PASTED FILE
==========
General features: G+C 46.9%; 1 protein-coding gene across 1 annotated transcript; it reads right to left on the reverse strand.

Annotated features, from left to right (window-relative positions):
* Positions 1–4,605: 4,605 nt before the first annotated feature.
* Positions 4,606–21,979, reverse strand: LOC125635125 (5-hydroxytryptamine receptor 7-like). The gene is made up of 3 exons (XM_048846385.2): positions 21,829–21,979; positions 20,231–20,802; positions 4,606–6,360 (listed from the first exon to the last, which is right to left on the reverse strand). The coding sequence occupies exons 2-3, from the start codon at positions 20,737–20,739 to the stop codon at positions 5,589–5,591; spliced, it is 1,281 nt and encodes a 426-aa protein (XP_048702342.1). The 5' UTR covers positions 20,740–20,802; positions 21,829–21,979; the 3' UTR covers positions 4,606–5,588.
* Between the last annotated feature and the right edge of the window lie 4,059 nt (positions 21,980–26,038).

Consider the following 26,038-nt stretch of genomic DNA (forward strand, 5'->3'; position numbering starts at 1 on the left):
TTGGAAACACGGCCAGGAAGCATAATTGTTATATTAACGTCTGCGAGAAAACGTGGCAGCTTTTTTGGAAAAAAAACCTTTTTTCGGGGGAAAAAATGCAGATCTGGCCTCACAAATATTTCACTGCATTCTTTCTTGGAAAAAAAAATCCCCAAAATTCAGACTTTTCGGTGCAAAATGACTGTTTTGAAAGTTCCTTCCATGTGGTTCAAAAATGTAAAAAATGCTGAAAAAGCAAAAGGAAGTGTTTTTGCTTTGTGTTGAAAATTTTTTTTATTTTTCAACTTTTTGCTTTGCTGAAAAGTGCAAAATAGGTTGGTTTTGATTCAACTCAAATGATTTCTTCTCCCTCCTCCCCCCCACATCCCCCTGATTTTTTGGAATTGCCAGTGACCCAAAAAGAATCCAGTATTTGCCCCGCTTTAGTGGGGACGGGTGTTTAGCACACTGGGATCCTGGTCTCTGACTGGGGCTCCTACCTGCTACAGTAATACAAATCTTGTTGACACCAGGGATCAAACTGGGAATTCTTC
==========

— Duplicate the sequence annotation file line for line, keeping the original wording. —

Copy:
General features: G+C 46.9%; 1 protein-coding gene across 1 annotated transcript; it reads right to left on the reverse strand.

Annotated features, from left to right (window-relative positions):
* Positions 1–4,605: 4,605 nt before the first annotated feature.
* Positions 4,606–21,979, reverse strand: LOC125635125 (5-hydroxytryptamine receptor 7-like). The gene is made up of 3 exons (XM_048846385.2): positions 21,829–21,979; positions 20,231–20,802; positions 4,606–6,360 (listed from the first exon to the last, which is right to left on the reverse strand). The coding sequence occupies exons 2-3, from the start codon at positions 20,737–20,739 to the stop codon at positions 5,589–5,591; spliced, it is 1,281 nt and encodes a 426-aa protein (XP_048702342.1). The 5' UTR covers positions 20,740–20,802; positions 21,829–21,979; the 3' UTR covers positions 4,606–5,588.
* Between the last annotated feature and the right edge of the window lie 4,059 nt (positions 21,980–26,038).

Consider the following 26,038-nt stretch of genomic DNA (forward strand, 5'->3'; position numbering starts at 1 on the left):
TTGGAAACACGGCCAGGAAGCATAATTGTTATATTAACGTCTGCGAGAAAACGTGGCAGCTTTTTTGGAAAAAAAACCTTTTTTCGGGGGAAAAAATGCAGATCTGGCCTCACAAATATTTCACTGCATTCTTTCTTGGAAAAAAAAATCCCCAAAATTCAGACTTTTCGGTGCAAAATGACTGTTTTGAAAGTTCCTTCCATGTGGTTCAAAAATGTAAAAAATGCTGAAAAAGCAAAAGGAAGTGTTTTTGCTTTGTGTTGAAAATTTTTTTTATTTTTCAACTTTTTGCTTTGCTGAAAAGTGCAAAATAGGTTGGTTTTGATTCAACTCAAATGATTTCTTCTCCCTCCTCCCCCCCACATCCCCCTGATTTTTTGGAATTGCCAGTGACCCAAAAAGAATCCAGTATTTGCCCCGCTTTAGTGGGGACGGGTGTTTAGCACACTGGGATCCTGGTCTCTGACTGGGGCTCCTACCTGCTACAGTAATACAAATCTTGTTGACACCAGGGATCAAACTGGGAATTCTTC